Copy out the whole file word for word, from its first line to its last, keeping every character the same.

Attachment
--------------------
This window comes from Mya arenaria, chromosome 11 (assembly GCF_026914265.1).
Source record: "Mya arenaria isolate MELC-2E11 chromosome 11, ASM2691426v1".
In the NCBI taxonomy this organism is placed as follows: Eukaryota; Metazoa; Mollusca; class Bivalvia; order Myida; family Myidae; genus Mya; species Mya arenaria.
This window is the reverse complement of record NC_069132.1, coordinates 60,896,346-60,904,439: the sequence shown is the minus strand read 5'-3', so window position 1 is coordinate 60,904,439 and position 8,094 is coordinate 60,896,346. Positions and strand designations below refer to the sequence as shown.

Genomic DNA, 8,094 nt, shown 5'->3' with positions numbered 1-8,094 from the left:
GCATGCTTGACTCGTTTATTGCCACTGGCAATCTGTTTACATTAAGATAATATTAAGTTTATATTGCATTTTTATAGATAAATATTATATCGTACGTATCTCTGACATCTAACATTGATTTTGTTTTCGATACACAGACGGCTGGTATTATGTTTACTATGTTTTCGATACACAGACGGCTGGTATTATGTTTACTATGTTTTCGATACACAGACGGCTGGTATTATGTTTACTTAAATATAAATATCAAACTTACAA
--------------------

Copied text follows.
This window comes from Mya arenaria, chromosome 11 (assembly GCF_026914265.1).
Source record: "Mya arenaria isolate MELC-2E11 chromosome 11, ASM2691426v1".
In the NCBI taxonomy this organism is placed as follows: Eukaryota; Metazoa; Mollusca; class Bivalvia; order Myida; family Myidae; genus Mya; species Mya arenaria.
This window is the reverse complement of record NC_069132.1, coordinates 60,896,346-60,904,439: the sequence shown is the minus strand read 5'-3', so window position 1 is coordinate 60,904,439 and position 8,094 is coordinate 60,896,346. Positions and strand designations below refer to the sequence as shown.

Genomic DNA, 8,094 nt, shown 5'->3' with positions numbered 1-8,094 from the left:
GCATGCTTGACTCGTTTATTGCCACTGGCAATCTGTTTACATTAAGATAATATTAAGTTTATATTGCATTTTTATAGATAAATATTATATCGTACGTATCTCTGACATCTAACATTGATTTTGTTTTCGATACACAGACGGCTGGTATTATGTTTACTATGTTTTCGATACACAGACGGCTGGTATTATGTTTACTATGTTTTCGATACACAGACGGCTGGTATTATGTTTACTTAAATATAAATATCAAACTTACAA